After 100 years in classrooms, the student newsmagazine will be closed and merged into Scholastic News.
Two new systems of college-and-career-readiness tests have recently announced rollouts, adding new players to a landscape dominated by the two groups of states that are designing such tests with $360 million in federal money.
One challenge in implementing the common-core standards in math is helping students not only master key content but also become proficient in the eight standards for mathematical practice laid out in the document. We'll explore the practices in an Education Week webinar Thursday at 2 p.m. Eastern time. What do the practices really mean? What do they look like in the classroom? What are some good resources to help educators dive in? To answer these and other questions, I'll be joined by two expert guests: • Jason Zimba, one of the lead writers of the common-core math standards and a founding...
The NSTA's interim executive director said the board's dismissal of its leader was not emblematic of plans to shift direction as an organization.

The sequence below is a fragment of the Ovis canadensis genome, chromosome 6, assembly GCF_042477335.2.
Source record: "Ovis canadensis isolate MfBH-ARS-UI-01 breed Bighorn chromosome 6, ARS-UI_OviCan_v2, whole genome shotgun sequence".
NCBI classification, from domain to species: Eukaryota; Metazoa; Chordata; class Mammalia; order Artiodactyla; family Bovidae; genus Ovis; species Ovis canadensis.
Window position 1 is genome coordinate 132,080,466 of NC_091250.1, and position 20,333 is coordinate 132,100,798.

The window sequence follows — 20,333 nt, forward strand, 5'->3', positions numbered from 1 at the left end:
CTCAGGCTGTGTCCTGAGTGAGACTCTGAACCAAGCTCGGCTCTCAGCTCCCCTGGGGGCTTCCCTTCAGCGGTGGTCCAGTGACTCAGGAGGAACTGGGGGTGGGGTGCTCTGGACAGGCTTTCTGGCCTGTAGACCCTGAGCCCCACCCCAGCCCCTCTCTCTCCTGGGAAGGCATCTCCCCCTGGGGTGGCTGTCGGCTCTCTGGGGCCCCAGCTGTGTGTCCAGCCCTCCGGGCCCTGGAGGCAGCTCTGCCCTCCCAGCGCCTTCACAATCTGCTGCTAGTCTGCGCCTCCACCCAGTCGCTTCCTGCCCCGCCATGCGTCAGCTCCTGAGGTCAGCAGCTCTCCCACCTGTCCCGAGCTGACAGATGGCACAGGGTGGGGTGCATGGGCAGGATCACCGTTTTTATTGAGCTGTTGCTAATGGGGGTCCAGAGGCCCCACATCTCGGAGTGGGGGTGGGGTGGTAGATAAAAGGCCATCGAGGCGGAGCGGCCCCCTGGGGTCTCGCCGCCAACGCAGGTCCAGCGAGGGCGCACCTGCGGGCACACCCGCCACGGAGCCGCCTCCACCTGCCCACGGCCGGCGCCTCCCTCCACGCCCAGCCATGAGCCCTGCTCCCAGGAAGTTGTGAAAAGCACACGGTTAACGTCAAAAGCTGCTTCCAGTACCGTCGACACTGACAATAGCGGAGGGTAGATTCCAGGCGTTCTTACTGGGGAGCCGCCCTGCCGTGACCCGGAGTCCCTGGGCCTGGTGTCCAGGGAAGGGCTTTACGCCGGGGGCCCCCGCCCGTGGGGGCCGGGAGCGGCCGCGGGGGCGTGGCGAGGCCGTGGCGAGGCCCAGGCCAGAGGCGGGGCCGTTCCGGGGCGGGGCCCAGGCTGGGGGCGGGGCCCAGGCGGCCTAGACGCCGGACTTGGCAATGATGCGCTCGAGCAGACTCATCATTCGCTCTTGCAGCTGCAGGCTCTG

Sally Ride was not only an astronaut but a leader in STEM education who helped inspire many young people, especially girls, to pursue further study in math and science.
A survey of a small group of Washington insiders finds pessimism that the common assessments will be ready as promised in 2014-15.
In case you missed it, the lead authors of the Common Core State Standards have issued publishers' criteria in math. The criteria outline, in essence, what good curricular materials look like if they fully reflect the standards. My colleague Erik Robelen blogged about the criteria last week when they came out, and will be back soon with a story on the criteria and what folks in the field think about them. But in the meantime, it's worth taking a look at his introduction, and at the criteria themselves. Since the criteria reflect the standards' authors' interpretation of common-core-friendly curriculum alignment, ...
The new guidelines, which have the backing of several prominent groups, aim to ensure 'faithful' implementation of the math standards.
President Obama is looking to create a national master-teacher corps for the STEM disciplines.
The rate at which U.S. students have improved their achievement since 1995 falls in the middle of the pack when compared with other, mostly industrialized nations, a new study drawing on standardized test data finds. In addition, the researchers shed light on which U.S. states have seen the fastestand slowestgrowth over time (dating back further, to 1992), based on data from the National Assessment of Educational Progress. The top five, in rank order, are: Maryland, Florida, Delaware, Massachusetts, and Louisiana. The bottom five? Iowa, with the slowest growth, followed by Maine, Oklahoma, Wisconsin, and Nebraska....